In the latter half of the last Congress, Senate Majority Leader Harry Reid was asked so often about a comprehensive energy and climate bill that it became almost comical. Everywhere he went, Democratic senators, industry lobbyists, environmentalists and the huge coterie of energy reporters on Capitol Hill besieged him with the question: Do you have the 60 votes yet?
The House had passed a broad cap-and-trade climate bill in 2009. But in the Senate, the usual mix of ideological, partisan and regional politics that always complicate federal energy policy was once again conspiring to sink what many viewed as a real chance for Congress to pass comprehensive legislation.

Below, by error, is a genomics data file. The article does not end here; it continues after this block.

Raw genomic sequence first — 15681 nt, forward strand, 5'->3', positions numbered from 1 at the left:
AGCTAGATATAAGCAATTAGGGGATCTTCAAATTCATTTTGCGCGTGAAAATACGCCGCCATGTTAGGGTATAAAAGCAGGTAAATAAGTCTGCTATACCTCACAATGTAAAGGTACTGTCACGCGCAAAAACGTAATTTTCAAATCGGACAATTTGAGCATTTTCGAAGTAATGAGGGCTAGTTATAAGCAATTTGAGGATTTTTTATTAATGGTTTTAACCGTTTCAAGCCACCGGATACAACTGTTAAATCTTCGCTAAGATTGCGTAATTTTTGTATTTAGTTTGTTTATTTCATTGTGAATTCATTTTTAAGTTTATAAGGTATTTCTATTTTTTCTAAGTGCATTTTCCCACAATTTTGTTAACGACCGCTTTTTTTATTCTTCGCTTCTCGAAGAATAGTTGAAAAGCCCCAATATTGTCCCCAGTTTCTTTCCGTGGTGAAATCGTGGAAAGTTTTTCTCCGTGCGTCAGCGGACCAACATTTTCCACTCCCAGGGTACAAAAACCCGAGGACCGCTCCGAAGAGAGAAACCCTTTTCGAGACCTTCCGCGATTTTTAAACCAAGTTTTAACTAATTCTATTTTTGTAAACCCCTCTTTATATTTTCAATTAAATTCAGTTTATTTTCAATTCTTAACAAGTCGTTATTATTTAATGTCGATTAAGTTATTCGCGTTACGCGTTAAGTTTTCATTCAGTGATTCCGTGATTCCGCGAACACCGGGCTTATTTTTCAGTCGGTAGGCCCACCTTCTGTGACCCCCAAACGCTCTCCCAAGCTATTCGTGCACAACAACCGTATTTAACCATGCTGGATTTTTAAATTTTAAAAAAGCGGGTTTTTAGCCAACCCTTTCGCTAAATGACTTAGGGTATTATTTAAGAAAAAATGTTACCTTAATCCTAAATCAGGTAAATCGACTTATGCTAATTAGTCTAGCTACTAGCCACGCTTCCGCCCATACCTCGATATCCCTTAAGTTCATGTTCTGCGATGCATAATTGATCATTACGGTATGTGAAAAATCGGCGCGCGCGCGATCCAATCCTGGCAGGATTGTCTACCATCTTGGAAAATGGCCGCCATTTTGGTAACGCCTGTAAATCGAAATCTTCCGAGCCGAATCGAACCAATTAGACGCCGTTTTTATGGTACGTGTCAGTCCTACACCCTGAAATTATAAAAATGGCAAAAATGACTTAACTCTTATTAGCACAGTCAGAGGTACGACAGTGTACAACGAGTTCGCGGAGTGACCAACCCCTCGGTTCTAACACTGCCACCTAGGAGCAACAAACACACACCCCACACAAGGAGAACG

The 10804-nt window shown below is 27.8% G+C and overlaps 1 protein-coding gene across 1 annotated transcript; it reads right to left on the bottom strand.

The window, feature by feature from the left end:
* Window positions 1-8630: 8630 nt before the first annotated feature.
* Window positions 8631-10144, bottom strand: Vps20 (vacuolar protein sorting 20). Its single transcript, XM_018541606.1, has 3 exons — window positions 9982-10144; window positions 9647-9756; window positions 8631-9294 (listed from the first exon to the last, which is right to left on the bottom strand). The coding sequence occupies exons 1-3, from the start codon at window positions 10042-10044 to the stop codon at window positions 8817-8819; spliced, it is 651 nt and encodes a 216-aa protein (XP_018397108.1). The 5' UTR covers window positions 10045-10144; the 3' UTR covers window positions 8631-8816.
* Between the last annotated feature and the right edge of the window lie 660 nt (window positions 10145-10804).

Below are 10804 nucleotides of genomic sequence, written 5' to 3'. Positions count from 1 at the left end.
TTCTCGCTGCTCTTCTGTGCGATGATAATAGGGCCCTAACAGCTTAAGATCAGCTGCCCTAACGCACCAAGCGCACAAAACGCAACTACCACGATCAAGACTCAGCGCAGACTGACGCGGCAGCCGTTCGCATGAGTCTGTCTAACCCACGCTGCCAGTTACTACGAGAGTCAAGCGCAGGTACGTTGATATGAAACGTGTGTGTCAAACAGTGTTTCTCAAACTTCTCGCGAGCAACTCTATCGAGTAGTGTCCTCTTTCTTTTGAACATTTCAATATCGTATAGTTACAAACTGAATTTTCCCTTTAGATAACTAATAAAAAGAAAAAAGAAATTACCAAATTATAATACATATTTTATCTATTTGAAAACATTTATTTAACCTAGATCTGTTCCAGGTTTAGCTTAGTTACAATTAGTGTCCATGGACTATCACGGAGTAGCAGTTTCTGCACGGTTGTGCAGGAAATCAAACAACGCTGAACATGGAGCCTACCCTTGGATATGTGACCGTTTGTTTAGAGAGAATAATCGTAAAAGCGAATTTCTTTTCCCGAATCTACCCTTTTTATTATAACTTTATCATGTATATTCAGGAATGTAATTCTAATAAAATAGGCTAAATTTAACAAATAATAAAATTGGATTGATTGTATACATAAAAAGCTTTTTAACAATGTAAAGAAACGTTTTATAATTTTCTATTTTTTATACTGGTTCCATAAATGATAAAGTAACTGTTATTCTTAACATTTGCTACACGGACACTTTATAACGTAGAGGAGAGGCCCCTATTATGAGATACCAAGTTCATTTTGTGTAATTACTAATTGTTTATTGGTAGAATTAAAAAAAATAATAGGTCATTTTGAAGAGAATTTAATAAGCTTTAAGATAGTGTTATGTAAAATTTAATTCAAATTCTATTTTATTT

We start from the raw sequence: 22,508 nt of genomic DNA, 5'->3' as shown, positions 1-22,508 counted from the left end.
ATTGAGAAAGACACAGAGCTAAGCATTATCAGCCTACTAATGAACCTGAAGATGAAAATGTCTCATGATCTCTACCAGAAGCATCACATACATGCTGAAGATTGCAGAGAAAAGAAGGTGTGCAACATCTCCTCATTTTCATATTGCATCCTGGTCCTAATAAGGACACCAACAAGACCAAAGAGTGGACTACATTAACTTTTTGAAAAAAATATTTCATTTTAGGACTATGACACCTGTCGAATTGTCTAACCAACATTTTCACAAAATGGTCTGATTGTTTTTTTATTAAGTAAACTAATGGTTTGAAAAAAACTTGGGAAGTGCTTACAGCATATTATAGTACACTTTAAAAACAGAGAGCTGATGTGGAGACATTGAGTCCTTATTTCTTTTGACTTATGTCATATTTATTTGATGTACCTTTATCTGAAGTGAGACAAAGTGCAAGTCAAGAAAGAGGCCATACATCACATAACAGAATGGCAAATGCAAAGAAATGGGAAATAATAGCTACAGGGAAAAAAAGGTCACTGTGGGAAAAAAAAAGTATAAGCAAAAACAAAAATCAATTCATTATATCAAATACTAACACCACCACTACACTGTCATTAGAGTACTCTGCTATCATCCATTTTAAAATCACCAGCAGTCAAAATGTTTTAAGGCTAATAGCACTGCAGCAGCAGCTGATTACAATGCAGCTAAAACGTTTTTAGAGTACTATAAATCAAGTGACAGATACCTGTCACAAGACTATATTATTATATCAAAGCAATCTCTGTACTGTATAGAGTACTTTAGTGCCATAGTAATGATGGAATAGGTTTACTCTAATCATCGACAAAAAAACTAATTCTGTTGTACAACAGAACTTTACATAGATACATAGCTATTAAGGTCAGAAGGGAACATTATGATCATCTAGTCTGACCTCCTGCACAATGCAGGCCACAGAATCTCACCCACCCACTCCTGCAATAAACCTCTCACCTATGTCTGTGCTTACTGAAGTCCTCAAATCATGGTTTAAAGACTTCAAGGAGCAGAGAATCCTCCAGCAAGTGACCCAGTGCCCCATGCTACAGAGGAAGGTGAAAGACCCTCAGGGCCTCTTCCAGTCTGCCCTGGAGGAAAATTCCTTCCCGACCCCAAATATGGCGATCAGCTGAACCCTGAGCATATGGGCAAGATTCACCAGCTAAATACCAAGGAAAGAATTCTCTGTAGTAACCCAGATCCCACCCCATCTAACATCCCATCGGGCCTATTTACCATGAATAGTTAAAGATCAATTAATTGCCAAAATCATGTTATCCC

Then came an election, divided government and a new focus on the deficit. Then a spike in gasoline prices. And now, the conversation over energy policy in Washington has given way to a new dynamic.